Moldova’s Black Soil

Moldovian soil

Moldova’s black fertile soil makes it a prime location for agriculture. (Photo credit: Limpopo/Shutterstock)

Moldova is a landlocked country located in eastern Europe and is bordered to the west by Romania and to the north, south, and east by Ukraine. It was a part of the Ottoman Empire from 1538 until the 19th century, when the territory that comprises most of modern Moldova was annexed by the Russian Empire in 1812 following one of many Russian-Turkish wars. Moldova became part of the Soviet Union in 1940 and remained so until the country gained independence on August 27, 1991, upon the dissolution of the USSR.

Formally known as the Republic of Moldova, this small country is famous for its rich black fertile soil, which, combined with its mild climate tempered by the country’s proximity to the Black Sea, makes it an ideal location for the agricultural industry. Grapes are the country’s most important crop–vineyards are found in southern and central Moldova and contribute to a thriving wine-making industry. Sunflower seeds are grown throughout the country, though they grow most favorably in southeastern Moldova. Other crops grown in this eastern European country include sugar beets (grown in the north), vegetables (grown in the southeast), and grains (including winter wheat and corn), grown in the north.

Under Soviet rule, the primary industry in the region was agriculture, which was run on collective and state farms. Following the country’s independence, there was a rough transition as state-run farms were broken apart and given to individuals to run. Forced dislocation, loss of productivity, and allegations of corruption were reported country-wide.

Today, Moldova’s agricultural industry has great growth potential. Agriculture currently contributes to nearly 30 percent of the country’s GDP and 40 percent of the country’s population is involved in the agricultural industry. The organic agriculture sector in particular is primed for growth given the country’s close proximity to western European markets where the demand for organic products continues to increase. Priorities within the country to support the agricultural industry include helping farmers access credit sources and investment capital, developing agricultural research programs, promoting the exportation of Moldovan crops, and supporting environmentally-friendly agricultural practices.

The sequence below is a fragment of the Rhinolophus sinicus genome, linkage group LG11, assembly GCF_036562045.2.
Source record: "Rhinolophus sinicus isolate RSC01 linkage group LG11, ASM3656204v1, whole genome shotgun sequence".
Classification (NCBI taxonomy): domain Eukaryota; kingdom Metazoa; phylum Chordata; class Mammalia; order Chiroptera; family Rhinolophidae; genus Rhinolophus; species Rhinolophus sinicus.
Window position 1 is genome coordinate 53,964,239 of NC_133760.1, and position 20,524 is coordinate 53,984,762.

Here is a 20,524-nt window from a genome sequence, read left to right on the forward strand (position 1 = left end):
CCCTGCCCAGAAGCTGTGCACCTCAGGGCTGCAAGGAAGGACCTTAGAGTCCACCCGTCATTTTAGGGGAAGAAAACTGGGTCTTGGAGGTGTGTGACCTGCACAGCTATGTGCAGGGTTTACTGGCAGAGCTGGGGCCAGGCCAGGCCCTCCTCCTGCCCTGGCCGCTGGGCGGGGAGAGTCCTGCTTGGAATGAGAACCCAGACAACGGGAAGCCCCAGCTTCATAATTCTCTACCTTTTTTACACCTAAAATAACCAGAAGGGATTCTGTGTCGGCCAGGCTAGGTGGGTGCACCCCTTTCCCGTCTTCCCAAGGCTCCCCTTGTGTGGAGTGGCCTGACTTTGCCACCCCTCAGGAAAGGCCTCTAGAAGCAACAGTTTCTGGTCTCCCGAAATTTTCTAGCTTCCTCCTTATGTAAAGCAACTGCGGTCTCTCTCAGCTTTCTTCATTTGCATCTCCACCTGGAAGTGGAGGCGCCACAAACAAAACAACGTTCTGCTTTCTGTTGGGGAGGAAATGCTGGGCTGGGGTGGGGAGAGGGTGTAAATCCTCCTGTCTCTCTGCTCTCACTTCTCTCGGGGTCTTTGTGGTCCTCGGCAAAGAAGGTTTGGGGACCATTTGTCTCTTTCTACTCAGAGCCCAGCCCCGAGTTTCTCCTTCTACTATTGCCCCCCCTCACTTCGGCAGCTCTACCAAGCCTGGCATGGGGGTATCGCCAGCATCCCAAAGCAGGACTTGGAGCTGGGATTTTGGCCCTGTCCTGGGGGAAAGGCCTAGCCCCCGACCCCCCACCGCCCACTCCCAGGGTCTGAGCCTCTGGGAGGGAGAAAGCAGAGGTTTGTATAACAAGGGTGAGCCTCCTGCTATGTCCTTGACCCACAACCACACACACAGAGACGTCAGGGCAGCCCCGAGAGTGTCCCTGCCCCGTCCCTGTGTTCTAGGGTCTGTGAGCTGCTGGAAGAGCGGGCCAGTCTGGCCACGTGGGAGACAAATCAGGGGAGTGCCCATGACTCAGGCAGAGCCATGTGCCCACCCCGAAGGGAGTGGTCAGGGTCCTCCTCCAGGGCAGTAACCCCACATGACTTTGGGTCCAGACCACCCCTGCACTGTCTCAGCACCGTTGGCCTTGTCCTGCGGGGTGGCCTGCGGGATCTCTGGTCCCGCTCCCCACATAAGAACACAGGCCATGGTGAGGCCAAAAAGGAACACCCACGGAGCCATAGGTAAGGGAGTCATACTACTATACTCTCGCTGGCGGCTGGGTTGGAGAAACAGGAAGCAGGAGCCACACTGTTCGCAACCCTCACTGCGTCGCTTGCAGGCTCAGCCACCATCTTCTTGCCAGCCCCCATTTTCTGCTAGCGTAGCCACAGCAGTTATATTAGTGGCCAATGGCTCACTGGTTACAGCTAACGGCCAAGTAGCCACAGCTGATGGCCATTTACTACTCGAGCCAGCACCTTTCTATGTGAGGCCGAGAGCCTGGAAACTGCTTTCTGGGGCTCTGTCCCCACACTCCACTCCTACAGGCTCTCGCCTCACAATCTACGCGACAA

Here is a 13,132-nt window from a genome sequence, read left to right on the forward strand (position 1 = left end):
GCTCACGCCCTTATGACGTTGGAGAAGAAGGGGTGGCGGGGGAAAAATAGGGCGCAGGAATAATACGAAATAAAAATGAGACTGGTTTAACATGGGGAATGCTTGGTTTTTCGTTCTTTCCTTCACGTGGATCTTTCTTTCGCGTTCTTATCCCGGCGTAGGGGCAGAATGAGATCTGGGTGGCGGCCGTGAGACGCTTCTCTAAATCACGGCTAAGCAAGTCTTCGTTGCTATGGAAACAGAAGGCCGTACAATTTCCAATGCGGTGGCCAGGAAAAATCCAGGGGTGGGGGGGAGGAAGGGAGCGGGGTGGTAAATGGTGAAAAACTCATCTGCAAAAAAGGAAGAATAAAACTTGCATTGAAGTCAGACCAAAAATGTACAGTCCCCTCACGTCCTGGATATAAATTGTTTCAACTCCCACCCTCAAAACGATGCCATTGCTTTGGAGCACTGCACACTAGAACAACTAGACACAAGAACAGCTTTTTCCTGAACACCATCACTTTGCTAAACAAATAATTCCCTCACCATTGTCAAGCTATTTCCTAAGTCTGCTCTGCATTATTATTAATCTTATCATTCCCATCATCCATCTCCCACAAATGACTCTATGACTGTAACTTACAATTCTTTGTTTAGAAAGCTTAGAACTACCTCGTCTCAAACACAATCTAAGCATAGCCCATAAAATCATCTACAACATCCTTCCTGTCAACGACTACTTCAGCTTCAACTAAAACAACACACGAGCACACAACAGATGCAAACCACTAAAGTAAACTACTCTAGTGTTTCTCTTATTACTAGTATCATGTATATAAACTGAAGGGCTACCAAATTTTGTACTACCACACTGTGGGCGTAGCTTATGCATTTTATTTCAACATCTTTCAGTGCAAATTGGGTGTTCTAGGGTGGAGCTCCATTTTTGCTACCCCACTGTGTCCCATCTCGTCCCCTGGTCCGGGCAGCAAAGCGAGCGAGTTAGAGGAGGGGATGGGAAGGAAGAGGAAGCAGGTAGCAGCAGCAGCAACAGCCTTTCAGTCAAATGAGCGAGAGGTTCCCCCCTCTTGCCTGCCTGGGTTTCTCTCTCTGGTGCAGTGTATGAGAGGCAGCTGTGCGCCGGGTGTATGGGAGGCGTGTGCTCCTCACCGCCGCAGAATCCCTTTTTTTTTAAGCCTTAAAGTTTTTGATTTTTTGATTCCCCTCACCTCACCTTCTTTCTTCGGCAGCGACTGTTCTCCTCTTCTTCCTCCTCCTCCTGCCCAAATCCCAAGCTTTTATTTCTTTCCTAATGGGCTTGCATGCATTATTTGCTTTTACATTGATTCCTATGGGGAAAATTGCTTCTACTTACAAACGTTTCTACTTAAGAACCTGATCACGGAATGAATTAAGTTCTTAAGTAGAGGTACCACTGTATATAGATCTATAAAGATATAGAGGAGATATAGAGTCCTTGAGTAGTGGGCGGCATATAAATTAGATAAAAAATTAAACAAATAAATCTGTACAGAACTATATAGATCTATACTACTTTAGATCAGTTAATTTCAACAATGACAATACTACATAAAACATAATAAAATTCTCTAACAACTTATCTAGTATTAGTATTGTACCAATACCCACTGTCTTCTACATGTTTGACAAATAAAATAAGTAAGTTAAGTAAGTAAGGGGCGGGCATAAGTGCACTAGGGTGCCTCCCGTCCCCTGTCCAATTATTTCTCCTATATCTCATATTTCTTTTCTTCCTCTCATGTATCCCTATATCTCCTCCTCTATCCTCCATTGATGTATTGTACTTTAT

While 75 percent of the country’s territory is characterized by black, fertile soil, over 65 percent of the country’s soils are affected by erosion and the problems associated with it. The agriculture sector is also particularly vulnerable to climate change. A drought in 2007 led to losses of nearly $1 billion (US). That year the cereal crop output decreased by 70 percent (compared to 2006), the wheat crop decreased by a factor of 10, and livestock populations also decreased significantly. This event illustrated how important it is to plan for the warmer future ahead.

More to Explore
Integrating Environment into Agriculture and Forestry Progress and Prospects in Eastern Europe and Central Asia
Moldova Agriculture Competitiveness Project
Improved Pesticides and Chemicals Management in the Former Soviet Union
Agriculture and Horticulture Moldova

Country: Moldova

Location: Moldova is located in eastern Europe. It is located northeast of Romania and bordered by Ukraine on the north, east, and south.

Area: 33,851 sq km (land and water) (slightly larger than Maryland)

Climate: Moldova has a temperate climate with warm summers and moderate winters.

Terrain: The terrain of Moldova is characterized by rolling steppe.

Natural Resources: Arable land, gypsum, lignite, limestone, phosphorites

Economics: $17.72 billion (est. 2014)

Environmental Issues: Heavy use of agricultural pesticides (including DDT), soil erosion

Source: CIA – The World Factbook (


  1. nice post

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